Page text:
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Heart Failure Reviews

, Volume 21, Issue 1, pp 11–23 | Cite as

Insulin resistance: an additional risk factor in the pathogenesis of cardiovascular disease in type 2 diabetes

  • Tushar P. Patel
  • Komal Rawal
  • Ashim K. Bagchi
  • Gauri Akolkar
  • Nathalia Bernardes
  • Danielle da Silva Dias
  • Sarita Gupta
  • Pawan K. Singal
Article

Abstract

Sedentary life style and high calorie dietary habits are prominent leading cause of metabolic syndrome in modern world. Obesity plays a central role in occurrence of various diseases like hyperinsulinemia, hyperglycemia and hyperlipidemia, which lead to insulin resistance and metabolic derangements like cardiovascular diseases (CVDs) mediated by oxidative stress. The mortality rate due to CVDs is on the rise in developing countries. Insulin resistance (IR) leads to micro or macro angiopathy, peripheral arterial dysfunction, hampered blood flow, hypertension, as well as the cardiomyocyte and the endothelial cell dysfunctions, thus increasing risk factors for coronary artery blockage, stroke and heart failure suggesting that there is a strong association between IR and CVDs. The plausible linkages between these two pathophysiological conditions are altered levels of insulin signaling proteins such as IR-β, IRS-1, PI3K, Akt, Glut4 and PGC-1α that hamper insulin-mediated glucose uptake as well as other functions of insulin in the cardiomyocytes and the endothelial cells of the heart. Reduced AMPK, PFK-2 and elevated levels of NADP(H)-dependent oxidases produced by activated M1 macrophages of the adipose tissue and elevated levels of circulating angiotensin are also cause of CVD in diabetes mellitus condition. Insulin sensitizers, angiotensin blockers, superoxide scavengers are used as therapeutics in the amelioration of CVD. It evidently becomes important to unravel the mechanisms of the association between IR and CVDs in order to formulate novel efficient drugs to treat patients suffering from insulin resistance-mediated cardiovascular diseases. The possible associations between insulin resistance and cardiovascular diseases are reviewed here.

Keywords

Insulin resistance CVD Dyslipidemia Metabolic syndrome Oxidative stress Inflammation 

Abbreviations

ACE

Angiotensin-converting enzyme

ARBs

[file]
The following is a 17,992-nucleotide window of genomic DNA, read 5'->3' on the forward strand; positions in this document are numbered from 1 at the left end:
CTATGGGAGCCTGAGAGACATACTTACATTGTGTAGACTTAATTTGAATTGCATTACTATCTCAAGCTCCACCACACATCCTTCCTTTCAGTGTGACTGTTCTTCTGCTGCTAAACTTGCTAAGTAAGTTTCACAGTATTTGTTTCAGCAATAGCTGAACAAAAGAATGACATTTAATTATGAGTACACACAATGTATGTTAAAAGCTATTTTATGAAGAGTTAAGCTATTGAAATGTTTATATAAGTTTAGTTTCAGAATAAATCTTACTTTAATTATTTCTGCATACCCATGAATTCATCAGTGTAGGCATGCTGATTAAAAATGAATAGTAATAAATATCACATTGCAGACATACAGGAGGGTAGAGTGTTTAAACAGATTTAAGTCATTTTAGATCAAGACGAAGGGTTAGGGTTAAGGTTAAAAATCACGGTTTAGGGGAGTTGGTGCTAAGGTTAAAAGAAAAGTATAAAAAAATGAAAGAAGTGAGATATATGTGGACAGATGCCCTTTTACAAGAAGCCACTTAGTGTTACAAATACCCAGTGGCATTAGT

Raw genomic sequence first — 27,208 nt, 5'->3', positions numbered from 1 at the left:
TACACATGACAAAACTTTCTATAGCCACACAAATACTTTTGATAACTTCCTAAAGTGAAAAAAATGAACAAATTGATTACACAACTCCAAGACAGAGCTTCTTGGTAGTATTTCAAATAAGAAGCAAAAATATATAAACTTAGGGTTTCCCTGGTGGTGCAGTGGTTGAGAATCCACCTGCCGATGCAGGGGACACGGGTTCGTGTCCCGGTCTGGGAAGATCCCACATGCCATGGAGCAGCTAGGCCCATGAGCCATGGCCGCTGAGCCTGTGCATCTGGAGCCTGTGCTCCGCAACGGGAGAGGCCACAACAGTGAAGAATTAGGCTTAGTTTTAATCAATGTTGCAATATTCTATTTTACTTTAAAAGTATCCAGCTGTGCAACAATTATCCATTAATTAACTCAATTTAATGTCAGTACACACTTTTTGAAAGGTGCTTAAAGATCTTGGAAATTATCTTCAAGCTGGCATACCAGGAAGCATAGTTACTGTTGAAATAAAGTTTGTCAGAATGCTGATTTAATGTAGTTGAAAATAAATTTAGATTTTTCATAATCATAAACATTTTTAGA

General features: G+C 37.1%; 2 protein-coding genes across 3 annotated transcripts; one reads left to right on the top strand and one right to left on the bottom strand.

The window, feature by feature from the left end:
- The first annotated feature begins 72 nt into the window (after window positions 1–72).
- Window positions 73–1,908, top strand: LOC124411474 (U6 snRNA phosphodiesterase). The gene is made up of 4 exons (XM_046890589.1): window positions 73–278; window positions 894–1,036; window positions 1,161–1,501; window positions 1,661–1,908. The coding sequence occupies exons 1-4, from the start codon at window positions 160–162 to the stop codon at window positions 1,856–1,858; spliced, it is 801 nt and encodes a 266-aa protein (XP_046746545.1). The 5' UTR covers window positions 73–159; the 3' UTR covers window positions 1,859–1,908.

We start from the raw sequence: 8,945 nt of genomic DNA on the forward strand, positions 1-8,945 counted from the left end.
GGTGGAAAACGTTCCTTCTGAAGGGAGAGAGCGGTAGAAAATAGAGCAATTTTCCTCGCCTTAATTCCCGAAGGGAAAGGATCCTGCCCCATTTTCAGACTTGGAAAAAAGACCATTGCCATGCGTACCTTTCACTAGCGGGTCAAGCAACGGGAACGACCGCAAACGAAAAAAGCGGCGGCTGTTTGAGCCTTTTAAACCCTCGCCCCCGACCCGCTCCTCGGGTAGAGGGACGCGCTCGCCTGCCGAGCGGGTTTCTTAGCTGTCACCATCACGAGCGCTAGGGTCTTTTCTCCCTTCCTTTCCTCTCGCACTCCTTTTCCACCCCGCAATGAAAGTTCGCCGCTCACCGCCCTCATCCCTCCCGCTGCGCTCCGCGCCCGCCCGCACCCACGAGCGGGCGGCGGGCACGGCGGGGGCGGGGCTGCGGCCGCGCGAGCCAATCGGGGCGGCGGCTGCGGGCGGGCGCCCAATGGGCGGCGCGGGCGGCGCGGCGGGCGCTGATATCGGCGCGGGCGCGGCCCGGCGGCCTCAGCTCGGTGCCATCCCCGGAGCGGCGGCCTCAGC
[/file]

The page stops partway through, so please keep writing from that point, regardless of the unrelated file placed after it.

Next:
Angiotensin receptor blockers

ADA

American Diabetes Association

AGEs

Advanced glycation end-products

AMPK

AMP-activated protein kinase

AT1R

Angiotensin II type I receptor

C/EBP

CCAAT/enhancer binding protein

CAN

Cardiac autonomic neuropathy

CRP

C-reactive protein

CVD

Cardio vascular diseases

DG

Diacyl glycerol

DM

Diabetes mellitus

eNOS

Endothelial nitric oxide synthase

ERR

Estrogen-related nuclear receptors

ET-1

Endothelin-1

FAT/CD36

Fatty acid translocase

FetA

Fetuin-A

FFA

Free fatty acid

Glut4

Glucose transporter 4

HDL

High-density lipoprotein

HO-1

Heme oxygenase-1

ICAM-1

Intracellular adhesion molecule-1

IL-6

Interleukin-6

IR

Insulin resistance

IR-β

Insulin receptor β

IRS-1

Insulin receptor substrate-1

JNK

Janus kinase

STAT

Signal transducer and activator of transcription

LCFA

Long-chain fatty acid

LDL

Low-density lipoprotein

LPL

Lipoprotein lipase

MAPK

Mitogen-activated protein kinase

MCP-1

Macrophage chemo attractant protein-1

mTOR

Mammalian target of rapamycin

NADP

Nicotinamide adenine dinucleotide phosphate

NEFA

Non-esterified fatty acid

NFAT

Nuclear factor of activated T cells

NFκ-B

Nuclear factor kappa-light-chain-enhancer of activated B cells

NO

Nitric oxide

NOXs

NADPH oxidases

NRF1

Nuclear respiratory factor 1

OXPHO

Oxidative phosphorylation

PAI-1

Plasminogen activator inhibitor-1

PFK2

Phosphofructokinase 2

PGC-1α

PPAR-γ coactivator 1α

PH

Pleckstrin homology

PI3K

Phosphatidylinositol 3-kinase

PKC

Protein kinase C

PKB/Akt

Protein kinase B

PPARs

Peroxisome proliferator-activated receptors

PTEN

Phosphatase and tensin homolog

PTP1B

Protein tyrosine phosphatase 1B

ROS

Reactive oxygen species

SHIP

SH2-containing inositol 5′-phosphatase

SOCS

Suppressors of cytokine signaling

SREBP

Sterol regulatory element binding protein

TAG

Triacyl glycerol

Tfam A

Mitochondrial transcription factor A

TLRs

Toll-like receptors

TNF-α

Tumor necrosis factor-α

UCP

Uncoupling protein

VAT

Visceral adipose tissue

VEGF

Vascular endothelial growth factor

VLDL

Very low-density lipoprotein

Notes

Acknowledgments

Prof. Sarita Gupta was a visiting scientist in Institute of Cardiovascular Sciences. Nathalia Bernardes and Danielle da Silva Dias were exchange students, under the Canada-Brazil Training program. Dr. Pawan Singal is the holder of the Dr. Naranjan S. Dhalla Chair in Cardiovascular Research supported by St. Boniface Hospital and Research Foundation.

Compliance with ethical standards

Conflict of interest

None.

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Copyright information

© Springer Science+Business Media New York 2015

Authors and Affiliations

  • Tushar P. Patel
    • 1
  • Komal Rawal
    • 1
  • Ashim K. Bagchi
    • 2
  • Gauri Akolkar
    • 2
  • Nathalia Bernardes
    • 2
  • Danielle da Silva Dias
    • 2
  • Sarita Gupta
    • 1
  • Pawan K. Singal
    • 2
  1. 1.Molecular Endocrinology and Stem Cell Research Lab, Department of Biochemistry, Faculty of ScienceThe Maharaja Sayajirao University of BarodaVadodaraIndia
  2. 2.Department of Physiology and Pathophysiology, Faculty of Health Sciences, St. Boniface Research Centre, Institute of Cardiovascular SciencesUniversity of ManitobaWinnipegCanada

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